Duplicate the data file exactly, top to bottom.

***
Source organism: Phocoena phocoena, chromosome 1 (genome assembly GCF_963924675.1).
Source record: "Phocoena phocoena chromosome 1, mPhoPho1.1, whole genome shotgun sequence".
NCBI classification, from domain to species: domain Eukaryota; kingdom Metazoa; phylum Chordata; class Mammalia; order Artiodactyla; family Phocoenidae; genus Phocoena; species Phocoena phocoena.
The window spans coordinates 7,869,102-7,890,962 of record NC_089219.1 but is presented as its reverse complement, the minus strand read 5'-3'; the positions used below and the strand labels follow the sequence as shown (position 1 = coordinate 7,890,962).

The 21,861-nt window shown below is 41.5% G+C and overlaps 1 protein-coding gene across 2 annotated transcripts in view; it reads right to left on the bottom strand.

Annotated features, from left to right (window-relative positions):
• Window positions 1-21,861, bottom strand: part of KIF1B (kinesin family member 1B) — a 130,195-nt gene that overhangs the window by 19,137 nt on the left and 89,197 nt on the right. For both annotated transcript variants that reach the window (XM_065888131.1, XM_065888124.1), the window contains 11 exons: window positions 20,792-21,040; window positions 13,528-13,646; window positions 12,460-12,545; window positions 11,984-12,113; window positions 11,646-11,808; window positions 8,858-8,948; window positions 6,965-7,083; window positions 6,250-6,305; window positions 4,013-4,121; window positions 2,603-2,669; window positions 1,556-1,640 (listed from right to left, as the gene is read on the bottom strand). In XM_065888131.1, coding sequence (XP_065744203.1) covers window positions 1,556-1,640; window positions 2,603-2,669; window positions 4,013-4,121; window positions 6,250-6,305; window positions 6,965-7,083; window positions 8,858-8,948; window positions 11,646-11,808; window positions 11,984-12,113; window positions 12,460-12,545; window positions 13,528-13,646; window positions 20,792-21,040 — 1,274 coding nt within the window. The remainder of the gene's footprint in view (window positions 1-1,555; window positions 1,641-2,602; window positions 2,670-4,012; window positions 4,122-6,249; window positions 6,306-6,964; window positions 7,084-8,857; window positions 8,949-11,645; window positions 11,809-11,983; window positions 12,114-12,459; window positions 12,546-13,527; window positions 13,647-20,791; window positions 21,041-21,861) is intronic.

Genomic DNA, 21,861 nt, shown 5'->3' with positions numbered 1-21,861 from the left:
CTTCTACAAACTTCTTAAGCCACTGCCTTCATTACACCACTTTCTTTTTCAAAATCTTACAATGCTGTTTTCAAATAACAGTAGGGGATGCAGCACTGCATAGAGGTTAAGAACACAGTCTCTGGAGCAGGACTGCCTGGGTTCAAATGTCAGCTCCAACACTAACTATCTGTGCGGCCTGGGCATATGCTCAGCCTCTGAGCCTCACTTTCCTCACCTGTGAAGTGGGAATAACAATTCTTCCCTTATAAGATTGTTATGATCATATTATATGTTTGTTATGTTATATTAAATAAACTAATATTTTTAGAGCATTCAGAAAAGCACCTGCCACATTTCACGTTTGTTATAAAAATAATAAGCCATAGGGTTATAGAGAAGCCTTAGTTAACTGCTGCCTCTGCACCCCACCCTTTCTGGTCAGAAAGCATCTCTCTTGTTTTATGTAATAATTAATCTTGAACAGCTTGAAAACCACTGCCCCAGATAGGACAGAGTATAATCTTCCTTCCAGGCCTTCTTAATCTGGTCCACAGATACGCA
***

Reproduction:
Source organism: Phocoena phocoena, chromosome 1 (genome assembly GCF_963924675.1).
Source record: "Phocoena phocoena chromosome 1, mPhoPho1.1, whole genome shotgun sequence".
NCBI classification, from domain to species: domain Eukaryota; kingdom Metazoa; phylum Chordata; class Mammalia; order Artiodactyla; family Phocoenidae; genus Phocoena; species Phocoena phocoena.
The window spans coordinates 7,869,102-7,890,962 of record NC_089219.1 but is presented as its reverse complement, the minus strand read 5'-3'; the positions used below and the strand labels follow the sequence as shown (position 1 = coordinate 7,890,962).

The 21,861-nt window shown below is 41.5% G+C and overlaps 1 protein-coding gene across 2 annotated transcripts in view; it reads right to left on the bottom strand.

Annotated features, from left to right (window-relative positions):
• Window positions 1-21,861, bottom strand: part of KIF1B (kinesin family member 1B) — a 130,195-nt gene that overhangs the window by 19,137 nt on the left and 89,197 nt on the right. For both annotated transcript variants that reach the window (XM_065888131.1, XM_065888124.1), the window contains 11 exons: window positions 20,792-21,040; window positions 13,528-13,646; window positions 12,460-12,545; window positions 11,984-12,113; window positions 11,646-11,808; window positions 8,858-8,948; window positions 6,965-7,083; window positions 6,250-6,305; window positions 4,013-4,121; window positions 2,603-2,669; window positions 1,556-1,640 (listed from right to left, as the gene is read on the bottom strand). In XM_065888131.1, coding sequence (XP_065744203.1) covers window positions 1,556-1,640; window positions 2,603-2,669; window positions 4,013-4,121; window positions 6,250-6,305; window positions 6,965-7,083; window positions 8,858-8,948; window positions 11,646-11,808; window positions 11,984-12,113; window positions 12,460-12,545; window positions 13,528-13,646; window positions 20,792-21,040 — 1,274 coding nt within the window. The remainder of the gene's footprint in view (window positions 1-1,555; window positions 1,641-2,602; window positions 2,670-4,012; window positions 4,122-6,249; window positions 6,306-6,964; window positions 7,084-8,857; window positions 8,949-11,645; window positions 11,809-11,983; window positions 12,114-12,459; window positions 12,546-13,527; window positions 13,647-20,791; window positions 21,041-21,861) is intronic.

Genomic DNA, 21,861 nt, shown 5'->3' with positions numbered 1-21,861 from the left:
CTTCTACAAACTTCTTAAGCCACTGCCTTCATTACACCACTTTCTTTTTCAAAATCTTACAATGCTGTTTTCAAATAACAGTAGGGGATGCAGCACTGCATAGAGGTTAAGAACACAGTCTCTGGAGCAGGACTGCCTGGGTTCAAATGTCAGCTCCAACACTAACTATCTGTGCGGCCTGGGCATATGCTCAGCCTCTGAGCCTCACTTTCCTCACCTGTGAAGTGGGAATAACAATTCTTCCCTTATAAGATTGTTATGATCATATTATATGTTTGTTATGTTATATTAAATAAACTAATATTTTTAGAGCATTCAGAAAAGCACCTGCCACATTTCACGTTTGTTATAAAAATAATAAGCCATAGGGTTATAGAGAAGCCTTAGTTAACTGCTGCCTCTGCACCCCACCCTTTCTGGTCAGAAAGCATCTCTCTTGTTTTATGTAATAATTAATCTTGAACAGCTTGAAAACCACTGCCCCAGATAGGACAGAGTATAATCTTCCTTCCAGGCCTTCTTAATCTGGTCCACAGATACGCA